Dean's Award latest accolade for Fairfield University engineering students' bone mineral density monitor

Dean's Award latest accolade for Fairfield University engineering students' bone mineral density monitor

Image: Deans Award students An electric powered greens spinner for small farms, a vacuum pump to retrieve golf balls out of golf course ponds, and a high-speed production track for automated manufacturing were just some of the impressive capstone projects that Fairfield University School of Engineering seniors created this year as part of the important Senior Design course.

The 2014 Dean's Award - for the design project that stood above all the others - was given to four students who developed a medical device that will alert people to problematic bone mineral density loss, a condition effecting many older adults (and even astronauts) that can lead to fractures and loss of mobility.

Mechanical Engineering major Stephanie Sutherby, of Ipswich, Massachusetts ; and Electrical Engineering majors Robert Garrone, of the Town of Islip, New York; Michael Raymond, of Amityville, New York; and Joseph Musubire developed a plan for the wearable, non-invasive, and compact 'BoneSmart: Infrared Bone Mineral Density and Blood Flow Monitor.'

The device can be crucial. Everyone loses some bone mass as they age because bones naturally become thinner. A bone mineral density (BMD) test measures how much calcium and other vital minerals are in bones, and knowing that data can help health care providers detect if someone is at risk for bone fractures. In effect, the Fairfield students' device uses infrared light wavelengths to provide key data so that people will know whether they need to take precautionary steps to increase their bone strength by, for example, taking vitamin supplements or by doing weight-bearing exercises.

Because it is portable and unlike heavy machines that measure bone density, it can also be a helpful device for astronauts living for extended periods in a weightless condition, a situation that causes bone density loss.

"It has the potential capability of transmitting data [wirelessly] to an Excel spreadsheet, an email or some other form of media," said Garrone. "We hope to market it toward osteoporosis patients as an alternative to hospital visits with specialists."

The students developed 'BoneSmart' in response to a challenge posed each fall to all seniors in the Senior Design course. Students are asked to create products or processes that are very much needed in the marketplace but have not been invented yet, such as tools or vehicles.

"The BoneSmart team worked diligently from the beginning," said Shahrokh Etemad, Ph.D., chairman and associate professor of mechanical engineering, who served as Senior Design project instructor. "They had a good long-term vision of executing their project and launching it for commercial application. They provided and won a successful proposal to Connecticut NASA Space grant for funding and also participated and won funding from different Fairfield University Business Plan Competition workshops offered by the Dolan School of Business."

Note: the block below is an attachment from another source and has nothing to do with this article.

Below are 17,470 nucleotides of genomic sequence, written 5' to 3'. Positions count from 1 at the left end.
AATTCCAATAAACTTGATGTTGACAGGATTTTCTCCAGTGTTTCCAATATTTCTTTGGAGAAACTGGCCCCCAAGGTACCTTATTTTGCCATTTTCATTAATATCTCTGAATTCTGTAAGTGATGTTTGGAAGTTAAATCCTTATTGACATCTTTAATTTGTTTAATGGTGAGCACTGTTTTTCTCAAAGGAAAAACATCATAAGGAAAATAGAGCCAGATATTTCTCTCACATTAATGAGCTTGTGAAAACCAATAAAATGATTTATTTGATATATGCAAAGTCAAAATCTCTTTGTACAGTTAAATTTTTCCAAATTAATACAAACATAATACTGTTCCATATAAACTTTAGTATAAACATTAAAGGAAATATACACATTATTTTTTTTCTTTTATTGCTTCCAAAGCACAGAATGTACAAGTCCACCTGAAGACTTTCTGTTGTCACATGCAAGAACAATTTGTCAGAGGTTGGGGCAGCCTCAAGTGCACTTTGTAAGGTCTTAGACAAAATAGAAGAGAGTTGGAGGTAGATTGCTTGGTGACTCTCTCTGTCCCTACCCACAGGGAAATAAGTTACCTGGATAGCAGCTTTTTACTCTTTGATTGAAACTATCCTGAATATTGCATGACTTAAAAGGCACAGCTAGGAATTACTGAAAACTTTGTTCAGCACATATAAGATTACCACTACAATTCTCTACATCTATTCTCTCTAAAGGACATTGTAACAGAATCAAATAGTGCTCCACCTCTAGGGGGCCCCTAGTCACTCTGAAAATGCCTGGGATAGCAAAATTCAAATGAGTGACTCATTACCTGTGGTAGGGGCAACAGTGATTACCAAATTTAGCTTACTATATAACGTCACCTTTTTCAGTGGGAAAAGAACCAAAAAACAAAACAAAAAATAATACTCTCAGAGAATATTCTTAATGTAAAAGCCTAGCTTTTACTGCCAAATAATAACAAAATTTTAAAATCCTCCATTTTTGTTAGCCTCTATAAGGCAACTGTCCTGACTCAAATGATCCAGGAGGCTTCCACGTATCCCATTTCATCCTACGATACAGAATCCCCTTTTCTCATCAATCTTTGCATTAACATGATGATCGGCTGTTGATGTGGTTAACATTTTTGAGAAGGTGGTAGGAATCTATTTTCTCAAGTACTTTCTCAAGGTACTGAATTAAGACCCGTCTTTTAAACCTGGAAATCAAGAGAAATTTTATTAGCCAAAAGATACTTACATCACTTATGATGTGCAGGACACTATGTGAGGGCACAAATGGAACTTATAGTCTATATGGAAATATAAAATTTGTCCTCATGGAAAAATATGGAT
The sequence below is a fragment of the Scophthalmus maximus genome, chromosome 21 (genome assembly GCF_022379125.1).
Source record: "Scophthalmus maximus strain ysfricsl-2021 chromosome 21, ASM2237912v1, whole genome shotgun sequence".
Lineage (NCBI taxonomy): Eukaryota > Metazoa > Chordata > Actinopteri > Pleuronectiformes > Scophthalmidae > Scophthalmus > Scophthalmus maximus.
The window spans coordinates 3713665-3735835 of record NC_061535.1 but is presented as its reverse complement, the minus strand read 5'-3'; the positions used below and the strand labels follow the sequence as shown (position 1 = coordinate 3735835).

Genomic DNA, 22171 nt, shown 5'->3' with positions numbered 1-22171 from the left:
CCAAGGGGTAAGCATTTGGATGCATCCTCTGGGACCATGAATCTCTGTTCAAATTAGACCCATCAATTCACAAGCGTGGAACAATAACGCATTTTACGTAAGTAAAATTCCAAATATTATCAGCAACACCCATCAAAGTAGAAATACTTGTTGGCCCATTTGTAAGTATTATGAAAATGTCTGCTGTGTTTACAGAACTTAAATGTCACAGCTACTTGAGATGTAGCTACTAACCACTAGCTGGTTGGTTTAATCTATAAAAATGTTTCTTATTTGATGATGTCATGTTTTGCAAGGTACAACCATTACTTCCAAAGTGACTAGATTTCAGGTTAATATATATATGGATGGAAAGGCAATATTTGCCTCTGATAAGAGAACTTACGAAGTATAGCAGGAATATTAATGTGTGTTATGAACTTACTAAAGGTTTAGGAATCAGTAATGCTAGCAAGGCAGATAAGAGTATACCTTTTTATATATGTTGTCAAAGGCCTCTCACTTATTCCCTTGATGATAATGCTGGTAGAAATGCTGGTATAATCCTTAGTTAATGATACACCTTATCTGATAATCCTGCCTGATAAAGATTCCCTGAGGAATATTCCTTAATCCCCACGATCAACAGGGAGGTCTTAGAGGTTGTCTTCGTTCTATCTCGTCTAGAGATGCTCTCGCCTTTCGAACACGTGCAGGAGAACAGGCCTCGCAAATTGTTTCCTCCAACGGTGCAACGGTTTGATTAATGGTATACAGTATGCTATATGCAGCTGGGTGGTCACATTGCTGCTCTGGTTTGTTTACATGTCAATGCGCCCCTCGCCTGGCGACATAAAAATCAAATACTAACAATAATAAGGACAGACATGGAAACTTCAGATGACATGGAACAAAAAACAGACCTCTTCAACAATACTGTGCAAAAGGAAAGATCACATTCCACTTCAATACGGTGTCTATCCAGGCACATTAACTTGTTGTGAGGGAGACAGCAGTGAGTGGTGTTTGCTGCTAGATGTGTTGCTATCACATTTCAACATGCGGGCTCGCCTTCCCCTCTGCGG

The team presented their results at American Society of Engineering Education and Sigma Xi poster presentations. "They successfully managed to deliver a working prototype," added Dr. Etemad. "This team was a good role model for future Senior Design Projects."

In addition, the students were also part of the 'BoneSmart' team that recently received $5,000 when they won the 'social track' of the University's Business Plan Competition, and that sum followed $1,000 Garrone won competing in the competition's Startup Day. Dolan School students Ralph Belfiore and Bernardo Navarro rounded out that team.

Ryan Munden, Ph.D., assistant professor of electrical engineering, was the students' mentor along with Rafique Vahora. Vahora. Eamonn Grant, and Daniel Liashek who graduated last year initiated the project and received the 2013 Dean's Award. E. Vagos Hadjimichael, Ph.D., professor of Physics and Engineering, mentored them.

Other projects in contention this year for the Dean's Award were 'Robot Assisted Ribbon Bending,' 'Fabrication and Testing of Miniature Wireless Powering Device,' and "Development of Advanced Carbon Fiber Impact Absorption Structure for Formula F Race Car.' For more information about the School of Engineering, visit .

Image: (L-R) - Four Fairfield University School of Engineering students won the school's annual Dean's Award for developing a bone mineral density monitor prototype. Stephanie Sutherby, of Ipswich, Massachusetts; Robert Garrone, of the Town of Islip, New York; and Michael Raymond, of Amityville, New York.

Posted On: 05-15-2014 03:05 PM

Volume: 46 Number: 298